Considering that history, the rumor that Microsoft is “upping efforts on infrastructure as a service” should not be surprising.  Microsoft has long provided offerings at many levels of “the stack”.  I expect that customers have clearly told Microsoft they want to run VHDs, just like on EC2, and Microsoft is responding to that.  Not everyone will want this; most people who want this will also want higher-level services.  I still believe strongly in the value of higher-level cloud-based platforms.

Platform differentiation in the Age of Clouds

It used to be that differentiation in server platforms was dominated by the hardware. There were real, though fluctuating and short-lived, performance differences between Sun’s Sparc, HP’s PA-RISC, IBM’s RIOS and Intel’s x86. But for the moment, the industry has found an answer to the hardware question; servers use x64.

With standard high volume servers, the next dominant factor for differentiation was on the application programming model.  We had a parade of players like CORBA, COM, Java, EJB, J2EE, .NET. More recently we have PHP, node.js, Ruby, and Python. The competition in that space has not settled on a single, decisive winner, and in my judgment, that is not likely to happen. Multiple viable options will remain, and the options that enjoy relatively more success do share some common attributes: ease of programming (eg, building an ASPNET service or a PHP page) is favored over raw performance (building an ISAPI or an Apache module in C/C++).  Also, flexibility of the model (JSP/Tomcat/RESTlets) is favored over more heavily prescriptive metaphors (J2EE). I expect the many options in server platform space to continue; the low-cost to develop and extend these platform alternatives means there is no natural economic value of convergence, as there was in server hardware where the R&D costs are relatively high.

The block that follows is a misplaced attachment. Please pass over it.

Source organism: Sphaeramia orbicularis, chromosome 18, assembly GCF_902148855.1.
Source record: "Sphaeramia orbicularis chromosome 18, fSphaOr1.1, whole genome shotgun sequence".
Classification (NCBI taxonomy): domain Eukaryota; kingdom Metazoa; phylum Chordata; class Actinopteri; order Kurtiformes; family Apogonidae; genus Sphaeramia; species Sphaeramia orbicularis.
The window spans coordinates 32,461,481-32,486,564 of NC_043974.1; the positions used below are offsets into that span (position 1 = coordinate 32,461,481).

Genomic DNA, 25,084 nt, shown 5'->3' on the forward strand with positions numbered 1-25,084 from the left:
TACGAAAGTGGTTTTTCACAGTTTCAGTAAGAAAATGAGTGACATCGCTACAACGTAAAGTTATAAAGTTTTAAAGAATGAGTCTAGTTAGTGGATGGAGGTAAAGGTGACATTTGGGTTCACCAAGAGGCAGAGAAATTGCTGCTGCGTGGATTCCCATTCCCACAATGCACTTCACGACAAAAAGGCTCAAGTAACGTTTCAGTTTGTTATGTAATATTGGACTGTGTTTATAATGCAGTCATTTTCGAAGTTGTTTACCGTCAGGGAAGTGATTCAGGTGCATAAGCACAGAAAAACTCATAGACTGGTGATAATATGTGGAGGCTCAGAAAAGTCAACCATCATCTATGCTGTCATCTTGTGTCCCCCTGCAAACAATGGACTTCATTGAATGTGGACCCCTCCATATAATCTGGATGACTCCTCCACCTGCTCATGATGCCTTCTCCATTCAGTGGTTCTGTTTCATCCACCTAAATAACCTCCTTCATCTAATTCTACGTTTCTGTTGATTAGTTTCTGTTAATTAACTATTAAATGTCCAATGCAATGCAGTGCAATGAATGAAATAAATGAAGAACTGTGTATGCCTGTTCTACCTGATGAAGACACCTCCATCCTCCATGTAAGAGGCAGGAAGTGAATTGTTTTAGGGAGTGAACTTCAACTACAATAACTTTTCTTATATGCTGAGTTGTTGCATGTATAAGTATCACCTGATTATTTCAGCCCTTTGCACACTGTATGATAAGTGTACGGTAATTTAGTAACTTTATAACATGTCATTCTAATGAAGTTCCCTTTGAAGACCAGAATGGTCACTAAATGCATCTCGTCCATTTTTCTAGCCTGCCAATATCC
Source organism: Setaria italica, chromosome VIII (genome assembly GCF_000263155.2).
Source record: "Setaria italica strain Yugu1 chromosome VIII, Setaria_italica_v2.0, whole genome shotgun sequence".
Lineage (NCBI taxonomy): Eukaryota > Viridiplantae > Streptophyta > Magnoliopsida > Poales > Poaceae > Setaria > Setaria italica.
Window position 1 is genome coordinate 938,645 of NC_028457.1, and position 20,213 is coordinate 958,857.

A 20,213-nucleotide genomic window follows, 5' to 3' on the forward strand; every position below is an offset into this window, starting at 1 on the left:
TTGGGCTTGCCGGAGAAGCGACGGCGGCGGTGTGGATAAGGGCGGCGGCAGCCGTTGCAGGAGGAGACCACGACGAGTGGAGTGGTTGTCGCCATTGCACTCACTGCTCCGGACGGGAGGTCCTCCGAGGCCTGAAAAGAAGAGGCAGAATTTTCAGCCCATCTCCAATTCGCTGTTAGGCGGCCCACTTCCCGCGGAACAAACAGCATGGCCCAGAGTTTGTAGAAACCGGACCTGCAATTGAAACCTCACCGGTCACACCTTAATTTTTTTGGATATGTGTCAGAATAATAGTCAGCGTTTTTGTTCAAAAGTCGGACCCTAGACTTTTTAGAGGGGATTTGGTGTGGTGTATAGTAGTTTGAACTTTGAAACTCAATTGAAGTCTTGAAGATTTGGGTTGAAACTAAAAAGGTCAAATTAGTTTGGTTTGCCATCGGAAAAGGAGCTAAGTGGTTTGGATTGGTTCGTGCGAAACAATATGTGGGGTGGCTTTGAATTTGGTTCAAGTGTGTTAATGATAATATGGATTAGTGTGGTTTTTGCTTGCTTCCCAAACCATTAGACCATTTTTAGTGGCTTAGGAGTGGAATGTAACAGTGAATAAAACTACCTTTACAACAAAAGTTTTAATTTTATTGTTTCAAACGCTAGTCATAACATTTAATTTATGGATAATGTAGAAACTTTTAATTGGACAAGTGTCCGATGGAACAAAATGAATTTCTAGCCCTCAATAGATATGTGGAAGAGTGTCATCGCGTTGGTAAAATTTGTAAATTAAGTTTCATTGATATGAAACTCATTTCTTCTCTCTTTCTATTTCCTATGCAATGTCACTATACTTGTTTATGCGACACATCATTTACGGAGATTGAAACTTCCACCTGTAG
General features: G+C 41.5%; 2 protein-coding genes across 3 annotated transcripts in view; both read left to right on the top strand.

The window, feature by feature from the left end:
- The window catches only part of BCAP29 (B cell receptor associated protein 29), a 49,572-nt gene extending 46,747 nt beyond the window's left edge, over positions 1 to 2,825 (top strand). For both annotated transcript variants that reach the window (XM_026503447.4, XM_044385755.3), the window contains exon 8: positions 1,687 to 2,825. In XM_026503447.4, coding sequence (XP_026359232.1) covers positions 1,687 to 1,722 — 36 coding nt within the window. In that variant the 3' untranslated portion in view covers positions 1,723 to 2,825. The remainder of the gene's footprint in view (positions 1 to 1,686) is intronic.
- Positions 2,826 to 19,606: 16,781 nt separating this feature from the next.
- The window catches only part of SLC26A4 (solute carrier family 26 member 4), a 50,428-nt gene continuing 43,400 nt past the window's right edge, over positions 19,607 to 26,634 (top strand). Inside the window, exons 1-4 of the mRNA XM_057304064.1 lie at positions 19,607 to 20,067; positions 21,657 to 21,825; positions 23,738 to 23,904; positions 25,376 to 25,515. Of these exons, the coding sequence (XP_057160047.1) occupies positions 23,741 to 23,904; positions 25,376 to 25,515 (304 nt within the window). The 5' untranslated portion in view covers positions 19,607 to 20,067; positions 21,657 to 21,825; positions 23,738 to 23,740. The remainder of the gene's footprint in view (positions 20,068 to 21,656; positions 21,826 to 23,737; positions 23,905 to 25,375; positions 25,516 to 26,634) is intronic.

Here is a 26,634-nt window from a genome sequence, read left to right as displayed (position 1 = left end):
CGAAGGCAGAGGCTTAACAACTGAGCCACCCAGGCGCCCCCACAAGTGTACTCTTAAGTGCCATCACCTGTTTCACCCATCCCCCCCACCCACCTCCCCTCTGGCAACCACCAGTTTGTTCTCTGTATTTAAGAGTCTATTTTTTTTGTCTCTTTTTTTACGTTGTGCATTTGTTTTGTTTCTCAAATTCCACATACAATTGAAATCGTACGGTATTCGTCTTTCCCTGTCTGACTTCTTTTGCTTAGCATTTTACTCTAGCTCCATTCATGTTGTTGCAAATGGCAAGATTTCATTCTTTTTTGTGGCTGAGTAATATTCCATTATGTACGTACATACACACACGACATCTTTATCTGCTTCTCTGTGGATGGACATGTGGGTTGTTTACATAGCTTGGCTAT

Every option in the space will offer its own unique combination of strengths, and enterprises will choose among them. One company might prefer strong support for running REST services, while another might prefer the application metaphor  of Ruby on Rails.  Competition will continue.

But programmer-oriented features will not be the key differentiator in the world of cloud-hosted platforms. Instead, I expect to see operational and deployment issues to dominate.

  • How Reliable is the service?
  • How difficult is it to provision a new batch of servers?
  • How flexible is the hosting model? Sometimes I want raw VMs, sometimes I want higher-level abstractions. I might want to manage a “farm” of servers at a time, or even better, I might want to manage my application without regard for how many VMs back it.
  • How extensive are the complementary services, like access control, messaging, data, analysis, and so on.
  • What kind of operational data do I get out of that farm of servers? I want to see usage statistics and patterns of user activity.

It won’t be ease of development that wins the day.

Amazon has been very disruptive with its AWS, and Microsoft is warming to the competition. This is all good news for the industry. It means more choices, better options, and lower costs, all of which promotes innovation.